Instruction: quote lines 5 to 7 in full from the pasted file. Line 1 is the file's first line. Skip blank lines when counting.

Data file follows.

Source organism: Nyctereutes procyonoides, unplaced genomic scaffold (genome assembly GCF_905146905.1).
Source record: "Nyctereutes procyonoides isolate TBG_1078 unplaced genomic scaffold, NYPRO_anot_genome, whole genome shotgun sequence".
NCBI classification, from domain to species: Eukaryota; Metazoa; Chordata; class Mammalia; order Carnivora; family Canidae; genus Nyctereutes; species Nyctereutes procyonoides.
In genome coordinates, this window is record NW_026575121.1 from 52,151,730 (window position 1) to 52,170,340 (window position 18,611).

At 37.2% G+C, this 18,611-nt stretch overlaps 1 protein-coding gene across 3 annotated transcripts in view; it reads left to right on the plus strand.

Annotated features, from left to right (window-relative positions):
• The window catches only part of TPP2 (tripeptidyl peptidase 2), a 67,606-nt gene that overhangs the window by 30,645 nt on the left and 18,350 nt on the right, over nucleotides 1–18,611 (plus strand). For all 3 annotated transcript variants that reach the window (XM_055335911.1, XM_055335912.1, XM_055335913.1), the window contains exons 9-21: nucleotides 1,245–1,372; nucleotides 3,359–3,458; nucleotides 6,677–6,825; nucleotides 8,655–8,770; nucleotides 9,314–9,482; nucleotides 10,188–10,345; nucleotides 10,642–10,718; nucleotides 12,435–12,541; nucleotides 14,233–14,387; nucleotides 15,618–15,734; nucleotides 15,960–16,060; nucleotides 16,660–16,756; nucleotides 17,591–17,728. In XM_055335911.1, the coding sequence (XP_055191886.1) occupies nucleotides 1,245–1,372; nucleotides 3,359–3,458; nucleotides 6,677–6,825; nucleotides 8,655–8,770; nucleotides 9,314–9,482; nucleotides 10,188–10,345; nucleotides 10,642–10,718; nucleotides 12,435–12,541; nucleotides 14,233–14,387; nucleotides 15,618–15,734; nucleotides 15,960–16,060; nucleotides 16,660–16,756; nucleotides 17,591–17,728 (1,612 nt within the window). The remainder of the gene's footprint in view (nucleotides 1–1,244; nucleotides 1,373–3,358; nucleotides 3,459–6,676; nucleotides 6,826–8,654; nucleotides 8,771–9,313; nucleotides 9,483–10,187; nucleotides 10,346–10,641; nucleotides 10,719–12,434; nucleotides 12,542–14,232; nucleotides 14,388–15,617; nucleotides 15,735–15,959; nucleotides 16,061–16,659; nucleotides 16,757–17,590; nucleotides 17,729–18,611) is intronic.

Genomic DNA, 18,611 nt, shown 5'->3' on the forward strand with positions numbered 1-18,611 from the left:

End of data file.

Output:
At 37.2% G+C, this 18,611-nt stretch overlaps 1 protein-coding gene across 3 annotated transcripts in view; it reads left to right on the plus strand.

Annotated features, from left to right (window-relative positions):
• The window catches only part of TPP2 (tripeptidyl peptidase 2), a 67,606-nt gene that overhangs the window by 30,645 nt on the left and 18,350 nt on the right, over nucleotides 1–18,611 (plus strand). For all 3 annotated transcript variants that reach the window (XM_055335911.1, XM_055335912.1, XM_055335913.1), the window contains exons 9-21: nucleotides 1,245–1,372; nucleotides 3,359–3,458; nucleotides 6,677–6,825; nucleotides 8,655–8,770; nucleotides 9,314–9,482; nucleotides 10,188–10,345; nucleotides 10,642–10,718; nucleotides 12,435–12,541; nucleotides 14,233–14,387; nucleotides 15,618–15,734; nucleotides 15,960–16,060; nucleotides 16,660–16,756; nucleotides 17,591–17,728. In XM_055335911.1, the coding sequence (XP_055191886.1) occupies nucleotides 1,245–1,372; nucleotides 3,359–3,458; nucleotides 6,677–6,825; nucleotides 8,655–8,770; nucleotides 9,314–9,482; nucleotides 10,188–10,345; nucleotides 10,642–10,718; nucleotides 12,435–12,541; nucleotides 14,233–14,387; nucleotides 15,618–15,734; nucleotides 15,960–16,060; nucleotides 16,660–16,756; nucleotides 17,591–17,728 (1,612 nt within the window). The remainder of the gene's footprint in view (nucleotides 1–1,244; nucleotides 1,373–3,358; nucleotides 3,459–6,676; nucleotides 6,826–8,654; nucleotides 8,771–9,313; nucleotides 9,483–10,187; nucleotides 10,346–10,641; nucleotides 10,719–12,434; nucleotides 12,542–14,232; nucleotides 14,388–15,617; nucleotides 15,735–15,959; nucleotides 16,061–16,659; nucleotides 16,757–17,590; nucleotides 17,729–18,611) is intronic.